Where poor old Rex goes seriously off track, is trying to persuade Madonna, and others of her ilk, to have a little more sensitivity when trashing the western worlds' largest religion.

Rex says Madonna should adopt the same attitude towards Christianity (although Madonna primarily targets Catholicism) as the rest of the world has adopted towards Islam: Tread carefully and don't say anything that could in the least inflame (especially true after those Danish cartoons).

Wrong, and so surprising coming from an august member of the fifth estate. What Rex should have said, and I guess I'll have to say it for him is:

Good for you girl, go for it, and note that your use of Christian symbols in your 'art' in no way endangers you or anyone else, and doesn't cause demonstrations or riots.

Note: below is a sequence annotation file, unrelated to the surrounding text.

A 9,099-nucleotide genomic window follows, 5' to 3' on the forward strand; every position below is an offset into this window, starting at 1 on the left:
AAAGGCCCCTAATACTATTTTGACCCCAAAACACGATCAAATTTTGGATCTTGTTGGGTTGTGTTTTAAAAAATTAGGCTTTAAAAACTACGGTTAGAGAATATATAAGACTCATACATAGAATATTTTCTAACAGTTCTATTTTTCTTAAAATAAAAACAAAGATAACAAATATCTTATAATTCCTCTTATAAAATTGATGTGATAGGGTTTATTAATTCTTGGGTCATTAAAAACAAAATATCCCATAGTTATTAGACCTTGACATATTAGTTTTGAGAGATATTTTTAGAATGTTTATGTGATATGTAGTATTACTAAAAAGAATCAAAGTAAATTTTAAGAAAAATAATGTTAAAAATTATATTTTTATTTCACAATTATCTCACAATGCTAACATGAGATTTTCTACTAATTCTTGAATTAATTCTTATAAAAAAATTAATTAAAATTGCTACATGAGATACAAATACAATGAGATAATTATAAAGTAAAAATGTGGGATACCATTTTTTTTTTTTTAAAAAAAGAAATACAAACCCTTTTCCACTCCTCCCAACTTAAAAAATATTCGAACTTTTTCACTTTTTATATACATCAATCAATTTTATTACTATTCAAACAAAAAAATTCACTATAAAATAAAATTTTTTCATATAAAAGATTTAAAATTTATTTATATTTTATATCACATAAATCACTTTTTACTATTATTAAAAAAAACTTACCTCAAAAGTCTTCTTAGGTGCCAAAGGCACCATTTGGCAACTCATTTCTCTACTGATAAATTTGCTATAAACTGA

Isn't this the way it should be? We in the west should be proud of our tradition of use of the Christian story in pop culture: Madonna, DaVinci Code, Jesus Christ Superstar, Jesus of Suburbia, Life of Brian, and it goes on. What a healthy approach. Maybe we could export this tolerance to the rest of the world. Oh I forgot, that's what Georgie is doing.

And last but not least, let's not forget that after all, it's only religion.
It's not as if it's something real, with substance.
It's not as if Madonna is making fun of the Toronto Maple Leafs or Tim Hortons.